For jurisdictions that utilize the average wholesale price (AWP) to set their maximum price for a medication, claims administrators will need to license pricing information from sources such as Medi-Span (Wolters Kluwer Health) or Red Book (Truven Health Analytics). Both offer extensive pharmaceutical information for download into a claims administrator’s computer system or, alternatively, use of the vendor’s inquiry facilities.

The passing of legislation in California that set the same prices for medications regardless of dispenser (i.e. pharmacy, mail order/PBM or physician) has provided opportunities for medications to be dispensed by a physician without paying a higher price and for more accurate and timely details relating to medications being available to claims administrators.

The invoice a physician submits (either paper or electronic), includes services rendered at the person’s medical appointment with a report outlining their current medical conditions and other pertinent information, including the date of their next medical appointment. Receiving billing details on the same invoice for medications dispensed, which would include the NDCs, quantities dispensed and prices charged, provides the claims administrator with an excellent opportunity to review the appropriateness of the medication against the diagnosis and treatment plan as well as the prices charged, all in one step. In addition, there is the opportunity to review any physician treatments that differ from the norm (i.e. guidelines), which may be necessary so as not to interfere with any non-work-related treatments under the control of the person’s own physicians.

In cases of pain management and where step-therapy is used, the claims administrator can ensure that physician-dispensed medication quantities are limited to the next medical appointment and assist in determining when the person may be able to either return to work or stay at work during their recovery. In many cases, acute pain is treated with acetaminophen (aka paracetamol) and nonsteroidal anti-inflammatories (NSAIDs), allowing a person to either stay at work or return to work earlier. At times, however, narcotic analgesics may be required to control pain that blocks pain receptors to the brain, slowing the person’s cognitive function and reaction times, possibly restricting their ability to either stay at work or return to work early.

Claims administrators also have the opportunity to monitor a physician’s pharmacy formulary to ensure they are dispensing medications from suppliers with the lowest or the average lowest price for a medication. Claims administrators should never have to pay the “no substitution” price for a physician-dispensed medication. For some medications, the Medi-Cal “no substitution” price can be much higher than the regular price.

Considering that claims administrators currently perform some form of medical bill review, to include pharmacy price and utilization verification would add minimal additional effort to the overall medical bill payment process, regardless of whether the physician’s invoice is received on paper or electronically.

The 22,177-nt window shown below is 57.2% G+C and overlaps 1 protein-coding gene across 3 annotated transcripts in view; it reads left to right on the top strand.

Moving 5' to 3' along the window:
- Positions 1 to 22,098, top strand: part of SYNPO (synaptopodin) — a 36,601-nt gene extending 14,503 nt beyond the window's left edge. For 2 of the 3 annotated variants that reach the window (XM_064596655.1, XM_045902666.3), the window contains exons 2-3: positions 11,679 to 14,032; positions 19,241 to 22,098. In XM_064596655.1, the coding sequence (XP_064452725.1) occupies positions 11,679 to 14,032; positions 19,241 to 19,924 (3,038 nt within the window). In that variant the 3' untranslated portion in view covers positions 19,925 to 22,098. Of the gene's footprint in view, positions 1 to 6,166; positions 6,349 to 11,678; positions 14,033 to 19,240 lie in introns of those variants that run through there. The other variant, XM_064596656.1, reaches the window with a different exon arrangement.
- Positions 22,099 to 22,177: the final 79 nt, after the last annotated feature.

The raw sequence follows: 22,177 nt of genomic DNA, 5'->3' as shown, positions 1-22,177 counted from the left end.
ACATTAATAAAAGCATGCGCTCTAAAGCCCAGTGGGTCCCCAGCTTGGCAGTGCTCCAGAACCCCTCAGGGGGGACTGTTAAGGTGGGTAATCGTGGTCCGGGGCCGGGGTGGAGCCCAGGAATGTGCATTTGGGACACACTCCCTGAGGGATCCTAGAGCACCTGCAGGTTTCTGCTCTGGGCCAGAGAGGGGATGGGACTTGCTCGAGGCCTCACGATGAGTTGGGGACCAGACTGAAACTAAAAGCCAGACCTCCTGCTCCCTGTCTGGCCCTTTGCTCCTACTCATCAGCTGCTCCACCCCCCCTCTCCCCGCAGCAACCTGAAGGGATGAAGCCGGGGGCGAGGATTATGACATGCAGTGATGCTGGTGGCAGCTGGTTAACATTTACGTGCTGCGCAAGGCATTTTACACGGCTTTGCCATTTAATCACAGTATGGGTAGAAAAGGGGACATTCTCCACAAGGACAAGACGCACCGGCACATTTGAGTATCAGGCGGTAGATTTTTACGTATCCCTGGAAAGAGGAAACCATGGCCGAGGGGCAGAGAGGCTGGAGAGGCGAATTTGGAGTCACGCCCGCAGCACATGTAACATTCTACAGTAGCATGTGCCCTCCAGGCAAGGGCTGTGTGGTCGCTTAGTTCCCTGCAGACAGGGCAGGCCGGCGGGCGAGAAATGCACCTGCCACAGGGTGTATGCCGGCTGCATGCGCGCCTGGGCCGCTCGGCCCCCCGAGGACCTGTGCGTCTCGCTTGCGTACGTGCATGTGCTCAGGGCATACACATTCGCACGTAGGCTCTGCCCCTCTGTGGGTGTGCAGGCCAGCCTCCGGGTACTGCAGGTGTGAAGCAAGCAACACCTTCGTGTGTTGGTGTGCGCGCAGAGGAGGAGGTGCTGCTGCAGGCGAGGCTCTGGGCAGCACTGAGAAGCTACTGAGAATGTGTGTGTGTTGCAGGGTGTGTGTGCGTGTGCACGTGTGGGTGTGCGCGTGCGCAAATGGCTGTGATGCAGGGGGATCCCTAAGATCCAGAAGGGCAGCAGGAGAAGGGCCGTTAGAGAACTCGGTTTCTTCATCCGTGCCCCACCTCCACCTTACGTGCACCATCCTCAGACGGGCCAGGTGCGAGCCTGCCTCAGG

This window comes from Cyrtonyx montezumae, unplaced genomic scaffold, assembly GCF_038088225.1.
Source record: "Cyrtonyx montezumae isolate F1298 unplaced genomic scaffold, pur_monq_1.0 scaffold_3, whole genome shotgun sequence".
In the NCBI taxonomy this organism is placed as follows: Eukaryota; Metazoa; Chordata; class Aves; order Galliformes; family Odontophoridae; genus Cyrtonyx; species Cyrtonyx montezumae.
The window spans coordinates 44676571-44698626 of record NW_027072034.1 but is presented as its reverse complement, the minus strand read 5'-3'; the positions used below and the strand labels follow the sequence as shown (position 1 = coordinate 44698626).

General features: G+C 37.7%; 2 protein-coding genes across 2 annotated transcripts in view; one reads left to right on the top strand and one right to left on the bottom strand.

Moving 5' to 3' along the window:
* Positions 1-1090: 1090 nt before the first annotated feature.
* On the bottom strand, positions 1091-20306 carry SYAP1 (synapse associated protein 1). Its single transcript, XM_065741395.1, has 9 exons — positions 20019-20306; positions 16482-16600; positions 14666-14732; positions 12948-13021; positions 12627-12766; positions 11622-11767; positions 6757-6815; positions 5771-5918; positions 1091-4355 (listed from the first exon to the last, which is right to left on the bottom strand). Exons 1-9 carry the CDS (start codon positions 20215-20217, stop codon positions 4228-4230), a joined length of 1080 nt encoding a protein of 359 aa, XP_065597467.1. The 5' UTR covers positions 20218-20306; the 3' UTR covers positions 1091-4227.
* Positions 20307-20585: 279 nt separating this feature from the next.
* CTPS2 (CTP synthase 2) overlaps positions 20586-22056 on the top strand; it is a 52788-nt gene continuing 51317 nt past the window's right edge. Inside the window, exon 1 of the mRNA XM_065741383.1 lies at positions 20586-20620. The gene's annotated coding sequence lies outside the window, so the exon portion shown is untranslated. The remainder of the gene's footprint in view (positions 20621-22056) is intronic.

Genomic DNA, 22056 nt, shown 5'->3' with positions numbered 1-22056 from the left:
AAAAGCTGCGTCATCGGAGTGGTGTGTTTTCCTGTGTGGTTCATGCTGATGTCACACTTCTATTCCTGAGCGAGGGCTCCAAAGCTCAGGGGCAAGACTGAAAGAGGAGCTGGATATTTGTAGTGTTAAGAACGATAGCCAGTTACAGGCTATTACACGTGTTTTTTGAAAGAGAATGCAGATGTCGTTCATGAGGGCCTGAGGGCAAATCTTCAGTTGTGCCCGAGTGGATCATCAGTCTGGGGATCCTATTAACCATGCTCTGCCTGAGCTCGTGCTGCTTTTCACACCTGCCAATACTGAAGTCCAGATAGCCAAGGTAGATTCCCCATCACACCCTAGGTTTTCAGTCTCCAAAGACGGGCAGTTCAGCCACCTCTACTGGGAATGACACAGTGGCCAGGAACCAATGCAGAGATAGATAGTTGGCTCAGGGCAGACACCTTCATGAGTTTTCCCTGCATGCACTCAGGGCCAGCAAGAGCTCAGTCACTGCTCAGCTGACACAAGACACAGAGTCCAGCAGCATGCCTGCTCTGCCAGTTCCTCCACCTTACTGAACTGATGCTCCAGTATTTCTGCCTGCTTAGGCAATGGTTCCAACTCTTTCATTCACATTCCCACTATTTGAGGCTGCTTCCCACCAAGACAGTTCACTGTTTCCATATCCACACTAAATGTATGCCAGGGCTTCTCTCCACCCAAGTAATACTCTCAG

Claims administrators with computer systems that monitor medications through the NDC have the opportunity through physician dispensing to invoke timely automated processes based on the NDCs shown on the physician’s invoice. For example, if claims administrators use an adaptation of the biopsychosocial and shared-decision making frameworks (i.e. collaboration) to address a stay at work (SAW) or early return to work (ERTW), a more empathetic approach to claims handling is required. This SAW/ERTW approach can be enhanced through invoking processes based on the physician’s submitted NDCs, which may include: a pre-defined questionnaire associated with distress and risk, focusing on somatic and emotional symptoms: a pre-existing anti-depressant medications questionnaire that establishes whether the person is already taking anti-depressants’ as well as a cultural sensitivity questionnaire relating to a person’s religious or spiritual beliefs and their cultural and language preferences. The results from these questionnaires can directly influence the medical treatment pre-authorized by the claims administrator as well as assist in determining when the person is likely to return to “normality.” All this information directly influences the cost of the claim, which in turn determines the future premiums paid by the insured employer. For claims administrators who do not have capabilities such as these in their computer systems, there are systems available.

Having physician-dispensed medications billed in a timely way on the same invoice as other medical services improves both transparency and accountability. This recent WCRI study has highlighted that insured employers in California may have paid higher premiums for policy periods from 2011 through 2014, caused by claims administrators overpaying for the 5mg and 10mg Cyclobenzaprine medications, which was only brought to the attention of the workers’ compensation community in 2015.